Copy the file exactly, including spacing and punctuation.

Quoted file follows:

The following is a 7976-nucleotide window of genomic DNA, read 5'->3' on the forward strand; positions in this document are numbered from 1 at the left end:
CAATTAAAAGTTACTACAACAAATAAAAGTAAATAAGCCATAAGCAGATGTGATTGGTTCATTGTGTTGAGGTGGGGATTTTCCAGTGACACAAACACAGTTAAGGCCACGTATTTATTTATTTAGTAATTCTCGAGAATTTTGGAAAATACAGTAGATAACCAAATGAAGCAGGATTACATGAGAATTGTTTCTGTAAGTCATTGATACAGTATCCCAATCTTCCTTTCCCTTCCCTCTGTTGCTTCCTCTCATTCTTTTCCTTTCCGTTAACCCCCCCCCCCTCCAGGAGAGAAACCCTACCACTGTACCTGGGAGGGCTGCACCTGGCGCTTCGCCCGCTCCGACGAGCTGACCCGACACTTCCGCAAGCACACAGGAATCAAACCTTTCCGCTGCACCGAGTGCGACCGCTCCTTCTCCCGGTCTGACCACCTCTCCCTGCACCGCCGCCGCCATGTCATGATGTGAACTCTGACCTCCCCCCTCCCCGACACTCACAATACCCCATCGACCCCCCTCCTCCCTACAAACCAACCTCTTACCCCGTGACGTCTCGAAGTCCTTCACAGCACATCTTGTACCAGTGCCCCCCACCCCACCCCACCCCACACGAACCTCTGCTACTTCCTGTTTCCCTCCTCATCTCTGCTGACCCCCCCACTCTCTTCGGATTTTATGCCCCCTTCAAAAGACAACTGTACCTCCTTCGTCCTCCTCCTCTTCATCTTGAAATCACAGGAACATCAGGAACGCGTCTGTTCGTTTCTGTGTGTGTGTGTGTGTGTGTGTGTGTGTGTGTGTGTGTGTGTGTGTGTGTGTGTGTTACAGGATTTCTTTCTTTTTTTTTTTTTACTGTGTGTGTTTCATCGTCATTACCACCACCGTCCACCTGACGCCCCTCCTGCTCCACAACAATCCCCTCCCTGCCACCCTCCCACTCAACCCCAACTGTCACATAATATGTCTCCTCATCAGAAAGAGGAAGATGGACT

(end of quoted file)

The following is a 7976-nucleotide window of genomic DNA, read 5'->3' on the forward strand; positions in this document are numbered from 1 at the left end:
CAATTAAAAGTTACTACAACAAATAAAAGTAAATAAGCCATAAGCAGATGTGATTGGTTCATTGTGTTGAGGTGGGGATTTTCCAGTGACACAAACACAGTTAAGGCCACGTATTTATTTATTTAGTAATTCTCGAGAATTTTGGAAAATACAGTAGATAACCAAATGAAGCAGGATTACATGAGAATTGTTTCTGTAAGTCATTGATACAGTATCCCAATCTTCCTTTCCCTTCCCTCTGTTGCTTCCTCTCATTCTTTTCCTTTCCGTTAACCCCCCCCCCCTCCAGGAGAGAAACCCTACCACTGTACCTGGGAGGGCTGCACCTGGCGCTTCGCCCGCTCCGACGAGCTGACCCGACACTTCCGCAAGCACACAGGAATCAAACCTTTCCGCTGCACCGAGTGCGACCGCTCCTTCTCCCGGTCTGACCACCTCTCCCTGCACCGCCGCCGCCATGTCATGATGTGAACTCTGACCTCCCCCCTCCCCGACACTCACAATACCCCATCGACCCCCCTCCTCCCTACAAACCAACCTCTTACCCCGTGACGTCTCGAAGTCCTTCACAGCACATCTTGTACCAGTGCCCCCCACCCCACCCCACCCCACACGAACCTCTGCTACTTCCTGTTTCCCTCCTCATCTCTGCTGACCCCCCCACTCTCTTCGGATTTTATGCCCCCTTCAAAAGACAACTGTACCTCCTTCGTCCTCCTCCTCTTCATCTTGAAATCACAGGAACATCAGGAACGCGTCTGTTCGTTTCTGTGTGTGTGTGTGTGTGTGTGTGTGTGTGTGTGTGTGTGTGTGTGTGTGTGTGTGTTACAGGATTTCTTTCTTTTTTTTTTTTTACTGTGTGTGTTTCATCGTCATTACCACCACCGTCCACCTGACGCCCCTCCTGCTCCACAACAATCCCCTCCCTGCCACCCTCCCACTCAACCCCAACTGTCACATAATATGTCTCCTCATCAGAAAGAGGAAGATGGACT